BasicsTime: GMT +2
Electricity: 230 volts, 50Hz. Round three-pin plugs are used.
Money: The unit of currency is the Botswana Pula (BWP), which is divided into 100 Thebe. Major credit cards are widely accepted, and foreign currency is accepted at most large hotels and lodges. There are banks and bureaux de change in all the main towns, as well as ATM machines.
Currency Exchange Rates
Language: English is the official language but Setswana is the most widely spoken language.
Entry requirements for Americans: US nationals require a passport valid for at least six months from date of arrival, but do not require a visa for stays of up to 90 days.
Entry requirements for UK nationals: UK nationals require a passport valid for at least six months from date of arrival, but do not require a visa for stays of up to 90 days.
Entry requirements for Canadians: Canadian nationals require a passport valid for at least six months from date of arrival, but do not require a visa for stays of up to 90 days.
Entry requirements for Australians: Australian nationals require a passport valid for at least six months from date of arrival, but do not require a visa for stays of up to 90 days.
Entry requirements for South Africans: South African nationals require a passport valid for at least six months from date of arrival, but do not require a visa for stays of up to 90 days.
Entry requirements for New Zealand nationals: New Zealanders require a passport valid for at least six months from date of arrival, but do not require a visa for a stay of up to 90 days.
Passport/Visa Note: All visitors require return or onward tickets and sufficient funds to cover their stay in Botswana. Visas are generally not required for stays of under 90 days. It is highly recommended to have six months' validity remaining on your passport, as border agents occasionally apply different guidelines to those stated.
Travel Health: Malaria is a particular risk in Botswana between November and June in the northern parts of the country. Visitors who are camping or walking in the bush should be cautious of tick bites. There are no compulsory vaccinations, but a yellow fever vaccination certificate is required from travellers over the age of one coming from infected countries. Botswana has a good public health system, but facilities are limited outside urban areas. Health insurance for visitors is vital. Tap water in towns is generally safe to drink, and all foodstuffs are safe to consume.
Tipping: Tipping is expected in tourist hotels and restaurants. Many automatically add a service charge, but where not, a 10 to 15 percent tip is appreciated. Taxi drivers, porters and golf caddies should also be tipped a relative amount. Tour guides, trackers and game rangers rely largely on tips for their income and should be paid accordingly.
Climate: The climate of Gaborone is semi-arid, meaning it is hot and dry for most of the year. There is little distinction between average summer and winter temperatures, although in winter months it can be chilly at night. Rain is erratic, but falls mostly in summer in heavy localised downpours that are followed quickly by a return of strong sunshine. Summers are extremely hot with high humidity in the mornings. The best time to visit Gaborone is during spring or autumn when the weather is warm and dry.
Safety Information: The majority of visits to Botswana are trouble-free, but visitors should be aware of the increasing incidence of crime, particularly armed robbery and rape, in the main towns. Wildlife and livestock make driving hazardous, so driving at night should be avoided.
Local Customs: Homosexuality is illegal. Taking photos or videos near government or military buildings is prohibited, and permission should always be sought before taking photos of local people.
Business: Business is fairly relaxed in Botswana and dress is generally smart casual. Handshakes begin and end meetings, which are usually held in private. Women are often viewed with a certain amount of sexism, but will be politely treated. Office hours are usually 8am to 5pm Monday to Friday, or 7.30am to 4.30pm Monday to Friday between October and April.
Communications: The international access code for Botswana is +267. The outgoing code is 00 followed by the relevant country code (e.g. 0027 for South Africa). Gaborone's area code is 31, 35, 36 or 39; there is no NDD prefix for calling within Botswana. Mobile phones operate on a GSM 900 network and are limited to urban areas; most North American cell phones will not work. Wifi is available at large hotels and shopping malls, however the speeds are unlikely to match those that travellers from North America and Europe are accustomed to.
Duty free: Travellers to Botswana over the age of 18 can enter the country with 400 cigarettes; 50 cigars or 250g of tobacco; 2 litres of wine and 1 litre of alcoholic beverages; 50ml of perfume and 250ml of eau de toilette without incurring customs duty. Gifts and personal goods to the value of P500 can also be imported without incurring customs duty.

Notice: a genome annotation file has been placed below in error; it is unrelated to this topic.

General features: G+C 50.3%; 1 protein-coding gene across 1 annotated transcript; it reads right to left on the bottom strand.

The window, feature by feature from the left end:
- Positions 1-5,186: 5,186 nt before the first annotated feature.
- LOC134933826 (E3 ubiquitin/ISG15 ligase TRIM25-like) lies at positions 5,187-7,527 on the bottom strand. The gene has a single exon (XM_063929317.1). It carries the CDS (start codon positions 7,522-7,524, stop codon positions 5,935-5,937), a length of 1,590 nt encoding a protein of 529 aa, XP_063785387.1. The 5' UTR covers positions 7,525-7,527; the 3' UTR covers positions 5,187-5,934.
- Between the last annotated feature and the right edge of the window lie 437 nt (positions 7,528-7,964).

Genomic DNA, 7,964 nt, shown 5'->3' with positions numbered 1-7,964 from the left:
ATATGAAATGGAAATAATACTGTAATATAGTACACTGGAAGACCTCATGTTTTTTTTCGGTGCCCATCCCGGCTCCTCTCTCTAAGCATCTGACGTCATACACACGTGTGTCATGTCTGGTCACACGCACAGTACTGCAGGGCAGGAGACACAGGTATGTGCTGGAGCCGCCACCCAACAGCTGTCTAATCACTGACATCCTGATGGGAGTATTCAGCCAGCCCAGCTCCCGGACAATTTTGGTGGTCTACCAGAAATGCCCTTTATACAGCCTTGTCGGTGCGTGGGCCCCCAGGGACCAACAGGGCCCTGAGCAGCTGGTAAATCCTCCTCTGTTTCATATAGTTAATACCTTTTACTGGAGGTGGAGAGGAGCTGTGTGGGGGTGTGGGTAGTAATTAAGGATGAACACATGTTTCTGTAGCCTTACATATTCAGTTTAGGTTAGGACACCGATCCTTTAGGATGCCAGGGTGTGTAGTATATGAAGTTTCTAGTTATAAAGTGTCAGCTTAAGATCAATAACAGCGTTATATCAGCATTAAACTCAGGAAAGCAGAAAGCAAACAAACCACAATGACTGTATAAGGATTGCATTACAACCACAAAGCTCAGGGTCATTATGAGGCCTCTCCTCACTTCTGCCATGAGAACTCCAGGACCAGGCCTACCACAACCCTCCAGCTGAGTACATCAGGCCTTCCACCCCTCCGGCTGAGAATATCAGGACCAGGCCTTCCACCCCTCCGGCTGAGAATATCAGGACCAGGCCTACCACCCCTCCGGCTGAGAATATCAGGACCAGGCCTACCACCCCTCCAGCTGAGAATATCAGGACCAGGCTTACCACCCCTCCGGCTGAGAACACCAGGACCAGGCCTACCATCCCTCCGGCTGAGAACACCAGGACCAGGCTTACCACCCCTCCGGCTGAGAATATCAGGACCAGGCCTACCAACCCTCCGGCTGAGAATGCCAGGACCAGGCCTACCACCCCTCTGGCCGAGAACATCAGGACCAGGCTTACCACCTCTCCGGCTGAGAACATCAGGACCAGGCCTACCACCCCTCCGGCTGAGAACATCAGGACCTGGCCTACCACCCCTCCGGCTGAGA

History: A chronology of key events 1867 - European gold prospectors arrive, mining begins. 1885 - British proclaim a protectorate called Bechuanaland. 1890 - British protectorate is extended to Chobe river. 1950 - Chief of the Ngwato, Seretse Khama, is deposed and exiled by the British. 1952 - Rioters protest at Seretse Khama's exile. 1959 - Copper mines are established. 1960 - Bechuanaland People's Party (BPP) is established. 1960 December - Britain approves new constitution for Bechuanaland. Executive Council, Legislative Council and African Council are established. 1961 - Seretse Khama appointed to Executive Council. 1962 - Seretse Khama founds Bechuanaland Democratic Party (BDP), later to become Botswana Democratic Party. 1965 - Gaborone becomes administrative centre. 1965 - BDP wins legislative elections, first to be held under universal adult suffrage. Seretse Khama becomes prime minister. Independence 1966 September - Bechuanaland is granted independence and becomes Republic of Botswana with Seretse Khama as president. 1967 - Diamonds discovered at Orapa. 1969 August - BDP wins general election. Khama is re-elected for another term. 1977 January - UN Security Council resolution demands Rhodesian hostilities on Botswana border cease. 1977 March - Botswana Defence Force is established. 1979 October - General elections: BDP wins majority, Khama is re-elected as president. 1980 - Botswana is founder member of Southern African Development Coordination Conference (SADCC), grouping which aims to reduce region's economic reliance on South Africa. 1980 - President Seretse Khama dies. Quett Masire, former vice-president, is made president after National Assembly vote. 1984 September - General elections: BDP wins majority, Quett Masire is re-elected as president. 1985 June - Buildings in Gaborone are raided and 12 people are killed by South African forces seeking alleged ANC members. Action is condemned by UN Security Council. 1989 October - General elections; BDP wins majority. National Assembly re-elects Masire as president. 1991 - 12,000 public sector workers sacked after strike action calling for increased wages. 1994 October - Legislative elections: BDP secures 53% of vote. Masire re-elected by National Assembly. Kalahari relocations 1995 - Government begins relocating thousands of bushmen to settlements outside Central Kalahari Game Reserve. 1997 - Constitutional amendments approved. Presidency is limited to two five-year terms. Voting age lowered from 21 to 18. 1998 June - Botswana Congress Party established after split in BNF and is declared official opposition after most BNF deputies switch allegiance. 1999 September - Six-day state of emergency declared to resolve voter registration problem. 1999 October - General elections: BDP wins majority, Festus Mogae is confirmed as president. 1999 December - International Court of Justice grants control of Sedudu-Kasikili - a river island disputed by Botswana and Namibia - to Botswana. 2000 February/March - Devastating floods: More than 60,000 are made homeless. Battle against Aids 2000 August - President Mogae says Aids drugs will be made available free of charge from 2001. 2001 March - National diamond corporation, Debswana, says it will subsidise drugs for workers with Aids. 2002 March - Kalahari bushmen take the government to court to challenge a forced eviction from their land; the case is dismissed on a technicality. 2003 September - Botswana begins erecting a fence along its border with Zimbabwe to stem an influx of Zimbabwean illegal immigrants. 2004 March - HIV infection rate falls to 37.5%; Botswana no longer has the world's highest rate of infection. 2004 October - President Mogae secures a second term in a landslide election victory. 2006 December - A group of Bushmen wins a four-year legal battle to hold on to their ancestral lands. 2008 March - Botswana launches its own diamond trading company - the Diamond Trading Company Botswana (DTCB). 2008 April - Seretse Khama Ian Khama takes over as president. 2008 October - Botswana's former President Festus Mogae wins a $5m prize set up to encourage good governance in Africa. 2009 April - Botswana says it will halve diamond production because of falling demands for gems. 2009 October - Ruling BDP party wins elections, and another 5-year term for President Khama. 2009 November - Botswana stages a substantial economic recovery after stepping up diamond production again, a bank reports. 2011 January - An appeals court in Botswana overturns a July 2010 order depriving the indigenous Basarwa bushmen of the right to drill for water on their ancestral land. 2011 April - Civil servants begin what becomes a two-month strike over pay. 2012 January - Talks by three main opposition parties aimed at forming coalition fail, destroying hopes of challenge to ruling Botswana Democratic Party. 2012 November - Government says it will ban the commercial hunting of wildlife from 2014, citing a sharp decline in animal populations. 2013 November - Global diamond giant De Beers completes the move of its rough stone sales operation from London to Gaborone, in what is seen as a step towards turning Botswana into one of the world's top diamond hubs. 2014 July - Opposition leader Gomolemo Motswaledi dies in a car crash, just weeks before the general election. Police say it was an accident, his party suspects foul play. 2014 September - Editor of the Sunday Standard is arrested after the paper reported that the president was involved in a car accident. 2014 October - Ruling Botswana Democratic Party (BDP) wins the general elections with 33 of the 57 seats, giving Ian Khama a second term as president. 2014 November - Gay rights group wins legal recognition. Source: BBC News © 2017 BBC